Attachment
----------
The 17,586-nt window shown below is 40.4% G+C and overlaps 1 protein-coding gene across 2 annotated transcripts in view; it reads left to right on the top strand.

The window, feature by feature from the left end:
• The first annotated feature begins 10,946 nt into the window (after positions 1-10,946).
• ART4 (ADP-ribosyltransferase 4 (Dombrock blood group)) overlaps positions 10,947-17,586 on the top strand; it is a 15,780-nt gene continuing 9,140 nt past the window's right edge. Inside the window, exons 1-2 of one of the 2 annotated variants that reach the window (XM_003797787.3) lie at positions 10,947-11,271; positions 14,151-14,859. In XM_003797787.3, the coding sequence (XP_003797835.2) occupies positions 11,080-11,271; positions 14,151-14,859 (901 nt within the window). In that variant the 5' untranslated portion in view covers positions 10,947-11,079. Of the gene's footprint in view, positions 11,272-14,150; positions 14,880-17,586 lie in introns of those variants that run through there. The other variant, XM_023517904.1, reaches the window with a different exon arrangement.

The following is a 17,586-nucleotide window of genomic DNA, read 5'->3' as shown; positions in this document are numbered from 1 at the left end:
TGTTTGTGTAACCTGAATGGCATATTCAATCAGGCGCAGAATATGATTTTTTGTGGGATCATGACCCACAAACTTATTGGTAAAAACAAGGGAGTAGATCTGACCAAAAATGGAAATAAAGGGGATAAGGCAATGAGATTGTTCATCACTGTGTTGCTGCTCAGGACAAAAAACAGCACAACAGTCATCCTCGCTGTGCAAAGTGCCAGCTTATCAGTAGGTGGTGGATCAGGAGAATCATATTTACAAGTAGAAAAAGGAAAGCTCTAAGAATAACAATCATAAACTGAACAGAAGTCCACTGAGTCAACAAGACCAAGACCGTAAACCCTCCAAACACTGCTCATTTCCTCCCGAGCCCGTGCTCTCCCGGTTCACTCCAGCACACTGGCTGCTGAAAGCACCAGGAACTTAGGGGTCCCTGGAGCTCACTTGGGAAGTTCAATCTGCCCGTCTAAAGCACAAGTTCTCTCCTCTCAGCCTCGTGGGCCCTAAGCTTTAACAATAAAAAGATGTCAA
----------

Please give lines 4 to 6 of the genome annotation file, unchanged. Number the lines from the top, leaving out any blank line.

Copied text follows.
• ART4 (ADP-ribosyltransferase 4 (Dombrock blood group)) overlaps positions 10,947-17,586 on the top strand; it is a 15,780-nt gene continuing 9,140 nt past the window's right edge. Inside the window, exons 1-2 of one of the 2 annotated variants that reach the window (XM_003797787.3) lie at positions 10,947-11,271; positions 14,151-14,859. In XM_003797787.3, the coding sequence (XP_003797835.2) occupies positions 11,080-11,271; positions 14,151-14,859 (901 nt within the window). In that variant the 5' untranslated portion in view covers positions 10,947-11,079. Of the gene's footprint in view, positions 11,272-14,150; positions 14,880-17,586 lie in introns of those variants that run through there. The other variant, XM_023517904.1, reaches the window with a different exon arrangement.

The following is a 17,586-nucleotide window of genomic DNA, read 5'->3' as shown; positions in this document are numbered from 1 at the left end:
TGTTTGTGTAACCTGAATGGCATATTCAATCAGGCGCAGAATATGATTTTTTGTGGGATCATGACCCACAAACTTATTGGTAAAAACAAGGGAGTAGATCTGACCAAAAATGGAAATAAAGGGGATAAGGCAATGAGATTGTTCATCACTGTGTTGCTGCTCAGGACAAAAAACAGCACAACAGTCATCCTCGCTGTGCAAAGTGCCAGCTTATCAGTAGGTGGTGGATCAGGAGAATCATATTTACAAGTAGAAAAAGGAAAGCTCTAAGAATAACAATCATAAACTGAACAGAAGTCCACTGAGTCAACAAGACCAAGACCGTAAACCCTCCAAACACTGCTCATTTCCTCCCGAGCCCGTGCTCTCCCGGTTCACTCCAGCACACTGGCTGCTGAAAGCACCAGGAACTTAGGGGTCCCTGGAGCTCACTTGGGAAGTTCAATCTGCCCGTCTAAAGCACAAGTTCTCTCCTCTCAGCCTCGTGGGCCCTAAGCTTTAACAATAAAAAGATGTCAA